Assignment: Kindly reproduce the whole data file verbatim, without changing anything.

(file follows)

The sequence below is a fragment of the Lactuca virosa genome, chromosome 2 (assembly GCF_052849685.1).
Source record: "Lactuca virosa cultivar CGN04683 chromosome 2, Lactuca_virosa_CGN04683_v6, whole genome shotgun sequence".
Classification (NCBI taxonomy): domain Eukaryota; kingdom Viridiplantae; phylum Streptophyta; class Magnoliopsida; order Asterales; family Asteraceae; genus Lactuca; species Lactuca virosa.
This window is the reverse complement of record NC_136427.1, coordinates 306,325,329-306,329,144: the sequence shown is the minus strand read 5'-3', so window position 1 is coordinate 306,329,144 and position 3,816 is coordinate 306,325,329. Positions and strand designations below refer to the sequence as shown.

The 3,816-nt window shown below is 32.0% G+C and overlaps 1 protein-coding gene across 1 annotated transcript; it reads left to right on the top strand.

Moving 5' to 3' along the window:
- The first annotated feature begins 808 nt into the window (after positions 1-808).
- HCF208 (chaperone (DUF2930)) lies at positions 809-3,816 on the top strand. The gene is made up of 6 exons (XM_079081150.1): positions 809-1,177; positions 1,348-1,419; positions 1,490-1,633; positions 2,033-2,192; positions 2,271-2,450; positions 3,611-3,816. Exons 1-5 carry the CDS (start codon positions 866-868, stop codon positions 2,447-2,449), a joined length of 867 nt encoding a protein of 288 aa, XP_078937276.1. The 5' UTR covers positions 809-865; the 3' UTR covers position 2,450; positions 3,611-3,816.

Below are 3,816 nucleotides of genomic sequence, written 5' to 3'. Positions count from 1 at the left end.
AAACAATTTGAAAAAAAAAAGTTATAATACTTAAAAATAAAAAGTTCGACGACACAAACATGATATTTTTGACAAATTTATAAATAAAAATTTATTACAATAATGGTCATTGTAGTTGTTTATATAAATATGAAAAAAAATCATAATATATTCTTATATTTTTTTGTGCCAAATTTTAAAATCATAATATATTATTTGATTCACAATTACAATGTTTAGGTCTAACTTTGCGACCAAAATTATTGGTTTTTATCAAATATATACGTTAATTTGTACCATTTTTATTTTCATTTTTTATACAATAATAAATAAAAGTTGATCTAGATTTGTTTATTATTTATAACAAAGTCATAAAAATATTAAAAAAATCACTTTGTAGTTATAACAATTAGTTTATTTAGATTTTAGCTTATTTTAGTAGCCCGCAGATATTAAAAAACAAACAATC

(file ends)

The sequence below is a fragment of the Lactuca virosa genome, chromosome 2 (assembly GCF_052849685.1).
Source record: "Lactuca virosa cultivar CGN04683 chromosome 2, Lactuca_virosa_CGN04683_v6, whole genome shotgun sequence".
Classification (NCBI taxonomy): domain Eukaryota; kingdom Viridiplantae; phylum Streptophyta; class Magnoliopsida; order Asterales; family Asteraceae; genus Lactuca; species Lactuca virosa.
This window is the reverse complement of record NC_136427.1, coordinates 306,325,329-306,329,144: the sequence shown is the minus strand read 5'-3', so window position 1 is coordinate 306,329,144 and position 3,816 is coordinate 306,325,329. Positions and strand designations below refer to the sequence as shown.

The 3,816-nt window shown below is 32.0% G+C and overlaps 1 protein-coding gene across 1 annotated transcript; it reads left to right on the top strand.

Moving 5' to 3' along the window:
- The first annotated feature begins 808 nt into the window (after positions 1-808).
- HCF208 (chaperone (DUF2930)) lies at positions 809-3,816 on the top strand. The gene is made up of 6 exons (XM_079081150.1): positions 809-1,177; positions 1,348-1,419; positions 1,490-1,633; positions 2,033-2,192; positions 2,271-2,450; positions 3,611-3,816. Exons 1-5 carry the CDS (start codon positions 866-868, stop codon positions 2,447-2,449), a joined length of 867 nt encoding a protein of 288 aa, XP_078937276.1. The 5' UTR covers positions 809-865; the 3' UTR covers position 2,450; positions 3,611-3,816.

Below are 3,816 nucleotides of genomic sequence, written 5' to 3'. Positions count from 1 at the left end.
AAACAATTTGAAAAAAAAAAGTTATAATACTTAAAAATAAAAAGTTCGACGACACAAACATGATATTTTTGACAAATTTATAAATAAAAATTTATTACAATAATGGTCATTGTAGTTGTTTATATAAATATGAAAAAAAATCATAATATATTCTTATATTTTTTTGTGCCAAATTTTAAAATCATAATATATTATTTGATTCACAATTACAATGTTTAGGTCTAACTTTGCGACCAAAATTATTGGTTTTTATCAAATATATACGTTAATTTGTACCATTTTTATTTTCATTTTTTATACAATAATAAATAAAAGTTGATCTAGATTTGTTTATTATTTATAACAAAGTCATAAAAATATTAAAAAAATCACTTTGTAGTTATAACAATTAGTTTATTTAGATTTTAGCTTATTTTAGTAGCCCGCAGATATTAAAAAACAAACAATC